Twitter pans ‘I Can Breathe’ post from Raiders after Derek Chauvin verdict

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Josh Marcus
·3-min read
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<p>Quarterback Derek Carr #4 of the Las Vegas Raiders is chased by defensive end Mario Addison #97 of the Buffalo Bills during the second half of the NFL game at Allegiant Stadium on October 4, 2020 in Las Vegas, Nevada. </p> ((Photo by Ethan Miller/Getty Images))

Quarterback Derek Carr #4 of the Las Vegas Raiders is chased by defensive end Mario Addison #97 of the Buffalo Bills during the second half of the NFL game at Allegiant Stadium on October 4, 2020 in Las Vegas, Nevada.

((Photo by Ethan Miller/Getty Images))

Joy and relief erupted around the country on Tuesday as Derek Chauvin, the former Minneapolis police officer, was found guilty on Tuesday of murdering George Floyd, an unarmed Black man, during a violent arrest caught on video last May.

Mr Floyd’s family, lawmakers, the president, and members of the Minneapolis community all celebrated the unanimous verdict and called for sweeping change to the criminal justice system.

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Then, of course, the brands got involved, giving new meaning to that old online adage: “Never tweet.”

Twitter users reacted with a mix of horror, contempt, and memes on Tuesday after the Las Vegas Raiders NFL franchise tweeted “I CAN BREATHE” following the verdict.

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The Independent has reached out to the Raiders for comment.

“The fact that there were MEETINGS that went into approving this graphic and y’all made it your pinned tweet shows you gotta have the most tone deaf social media staff on the planet,” sports reporter Tyler Conway tweeted.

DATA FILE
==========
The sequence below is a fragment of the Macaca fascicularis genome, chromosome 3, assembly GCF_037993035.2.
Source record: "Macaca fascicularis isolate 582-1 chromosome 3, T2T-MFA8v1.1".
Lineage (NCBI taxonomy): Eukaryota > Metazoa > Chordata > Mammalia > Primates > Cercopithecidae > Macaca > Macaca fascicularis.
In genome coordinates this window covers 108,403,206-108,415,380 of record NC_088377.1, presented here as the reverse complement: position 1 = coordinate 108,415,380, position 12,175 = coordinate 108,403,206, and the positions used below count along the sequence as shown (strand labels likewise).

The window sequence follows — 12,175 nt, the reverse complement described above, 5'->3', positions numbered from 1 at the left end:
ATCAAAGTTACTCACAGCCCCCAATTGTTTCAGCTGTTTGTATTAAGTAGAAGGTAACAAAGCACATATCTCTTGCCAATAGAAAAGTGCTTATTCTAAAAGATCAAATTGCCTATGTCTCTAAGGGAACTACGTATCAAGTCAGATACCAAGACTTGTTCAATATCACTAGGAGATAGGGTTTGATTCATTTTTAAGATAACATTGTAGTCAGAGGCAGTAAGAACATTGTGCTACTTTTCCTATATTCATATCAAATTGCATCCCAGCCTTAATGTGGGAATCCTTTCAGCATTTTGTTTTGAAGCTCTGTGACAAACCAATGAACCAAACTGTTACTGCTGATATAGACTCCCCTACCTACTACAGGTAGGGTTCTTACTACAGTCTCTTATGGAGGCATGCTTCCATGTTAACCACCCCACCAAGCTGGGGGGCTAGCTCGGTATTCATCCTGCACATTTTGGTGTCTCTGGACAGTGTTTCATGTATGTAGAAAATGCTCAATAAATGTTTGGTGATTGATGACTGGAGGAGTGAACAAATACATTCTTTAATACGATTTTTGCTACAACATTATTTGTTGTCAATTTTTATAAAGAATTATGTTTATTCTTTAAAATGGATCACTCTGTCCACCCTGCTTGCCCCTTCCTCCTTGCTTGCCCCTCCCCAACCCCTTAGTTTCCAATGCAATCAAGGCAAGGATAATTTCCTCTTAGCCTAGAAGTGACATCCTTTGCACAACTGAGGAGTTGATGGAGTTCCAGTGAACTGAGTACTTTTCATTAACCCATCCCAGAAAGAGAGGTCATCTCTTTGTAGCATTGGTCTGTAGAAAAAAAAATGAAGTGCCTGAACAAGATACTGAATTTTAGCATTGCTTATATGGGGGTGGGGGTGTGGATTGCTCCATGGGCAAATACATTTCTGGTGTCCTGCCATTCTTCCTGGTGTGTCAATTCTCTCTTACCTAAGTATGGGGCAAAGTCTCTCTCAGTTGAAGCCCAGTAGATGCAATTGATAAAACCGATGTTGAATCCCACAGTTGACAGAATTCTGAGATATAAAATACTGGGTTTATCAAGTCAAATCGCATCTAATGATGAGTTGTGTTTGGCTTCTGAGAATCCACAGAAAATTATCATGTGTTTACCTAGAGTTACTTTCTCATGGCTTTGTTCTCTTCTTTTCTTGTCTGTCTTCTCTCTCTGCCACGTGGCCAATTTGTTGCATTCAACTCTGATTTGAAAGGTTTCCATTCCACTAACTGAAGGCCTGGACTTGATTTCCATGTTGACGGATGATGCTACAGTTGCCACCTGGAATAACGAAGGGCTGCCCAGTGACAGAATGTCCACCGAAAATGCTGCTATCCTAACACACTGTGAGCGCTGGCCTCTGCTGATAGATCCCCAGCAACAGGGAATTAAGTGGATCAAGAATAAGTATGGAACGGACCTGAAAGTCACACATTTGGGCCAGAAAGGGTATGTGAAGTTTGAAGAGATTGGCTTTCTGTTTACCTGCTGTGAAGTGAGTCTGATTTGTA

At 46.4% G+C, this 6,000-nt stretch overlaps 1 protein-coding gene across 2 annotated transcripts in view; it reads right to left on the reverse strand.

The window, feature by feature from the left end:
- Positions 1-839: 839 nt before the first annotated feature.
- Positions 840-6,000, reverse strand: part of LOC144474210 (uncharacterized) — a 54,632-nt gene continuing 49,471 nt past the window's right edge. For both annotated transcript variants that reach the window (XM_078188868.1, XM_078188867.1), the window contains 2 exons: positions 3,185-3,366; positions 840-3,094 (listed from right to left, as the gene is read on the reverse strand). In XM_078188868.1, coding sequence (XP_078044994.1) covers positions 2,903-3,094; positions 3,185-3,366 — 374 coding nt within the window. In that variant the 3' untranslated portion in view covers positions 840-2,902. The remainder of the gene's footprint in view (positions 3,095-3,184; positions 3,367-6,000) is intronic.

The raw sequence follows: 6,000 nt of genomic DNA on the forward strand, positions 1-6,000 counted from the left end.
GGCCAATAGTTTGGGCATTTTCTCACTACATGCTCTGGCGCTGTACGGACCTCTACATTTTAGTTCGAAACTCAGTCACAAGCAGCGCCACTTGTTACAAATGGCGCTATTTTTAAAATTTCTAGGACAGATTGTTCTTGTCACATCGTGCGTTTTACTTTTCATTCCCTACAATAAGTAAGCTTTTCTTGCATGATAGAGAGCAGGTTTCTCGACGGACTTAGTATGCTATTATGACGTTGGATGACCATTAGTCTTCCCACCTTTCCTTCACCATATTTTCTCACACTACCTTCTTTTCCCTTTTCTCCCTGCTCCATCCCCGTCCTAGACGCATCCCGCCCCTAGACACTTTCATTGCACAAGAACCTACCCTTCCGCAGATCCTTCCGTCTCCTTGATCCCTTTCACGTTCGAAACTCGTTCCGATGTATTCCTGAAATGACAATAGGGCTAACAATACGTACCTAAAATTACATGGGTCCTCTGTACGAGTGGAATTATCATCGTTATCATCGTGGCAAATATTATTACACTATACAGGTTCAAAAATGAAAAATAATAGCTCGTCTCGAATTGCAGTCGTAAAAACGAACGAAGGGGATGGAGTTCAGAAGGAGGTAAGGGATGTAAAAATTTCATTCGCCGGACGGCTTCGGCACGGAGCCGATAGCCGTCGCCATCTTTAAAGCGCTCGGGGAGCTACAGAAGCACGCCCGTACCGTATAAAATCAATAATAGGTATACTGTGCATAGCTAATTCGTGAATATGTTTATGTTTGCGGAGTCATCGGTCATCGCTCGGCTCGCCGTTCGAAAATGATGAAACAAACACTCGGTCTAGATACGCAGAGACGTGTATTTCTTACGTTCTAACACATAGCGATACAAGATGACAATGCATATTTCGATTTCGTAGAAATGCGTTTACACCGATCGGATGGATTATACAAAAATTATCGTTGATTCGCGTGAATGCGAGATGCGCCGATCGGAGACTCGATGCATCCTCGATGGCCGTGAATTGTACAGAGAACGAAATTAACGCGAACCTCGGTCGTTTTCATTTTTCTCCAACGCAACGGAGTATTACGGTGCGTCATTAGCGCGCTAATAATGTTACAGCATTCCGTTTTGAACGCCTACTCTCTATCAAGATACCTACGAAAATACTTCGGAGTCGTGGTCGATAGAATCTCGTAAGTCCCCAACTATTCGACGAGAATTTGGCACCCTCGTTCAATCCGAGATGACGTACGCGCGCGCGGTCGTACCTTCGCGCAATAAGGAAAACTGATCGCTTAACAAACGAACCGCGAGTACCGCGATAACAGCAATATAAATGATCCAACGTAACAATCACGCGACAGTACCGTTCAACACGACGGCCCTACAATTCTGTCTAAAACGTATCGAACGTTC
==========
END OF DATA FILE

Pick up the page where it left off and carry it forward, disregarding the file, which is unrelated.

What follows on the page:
Meanwhile, Axios journalist Adriana Lacy responded with a simple, “Oh no, oh no, oh no no no no.”

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Others responded with a variety of memes panning the major sports franchise’s conflation of itself, a multi-billion dollar enterprise, with a victim of police brutality.

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Despite the awkward tweet, the Raiders were notable in that they were one of the few teams that said they were open to hiring former San Francisco 49ers quarterback Colin Kaepernick, one of the NFL’s few Black quarterbacks, who became a pariah in the league and went unsigned for years after kneeling during the national anthem to protest racism and police brutality.

They never did hire him, but Raiders owner Mark Davis said in 2017 the team had his “blessing” to sign the activist QB if they so chose.

Other sports franchises have been more successful in recent days addressing issues of racial equality.

Major League Baseball announced earlier this month it will be relocating its widely watched All-Star Game and league draft from the city of Atlanta, saying the move is in protest of a recently signed law from Republicans in the Georgia legislature that will restrict voting access.

“Over the last week, we have engaged in thoughtful conversations with Clubs, former and current players, the Players Association, and The Players Alliance, among others, to listen to their views,” MLB commissioner Rob Manfred said in a statement to ESPN. “I have decided that the best way to demonstrate our values as a sport is by relocating this year’s All-Star Game and MLB Draft.”

The commissioner said the league “fundamentally supports voting rights for all Americans and opposes restrictions to the ballot box.”

The week before, the state’s Republican-controlled government passed a bill with a number of provisions that experts say will make it harder for people in dense urban areas to vote. This population tends to skew disproportionately Democratic and Black.

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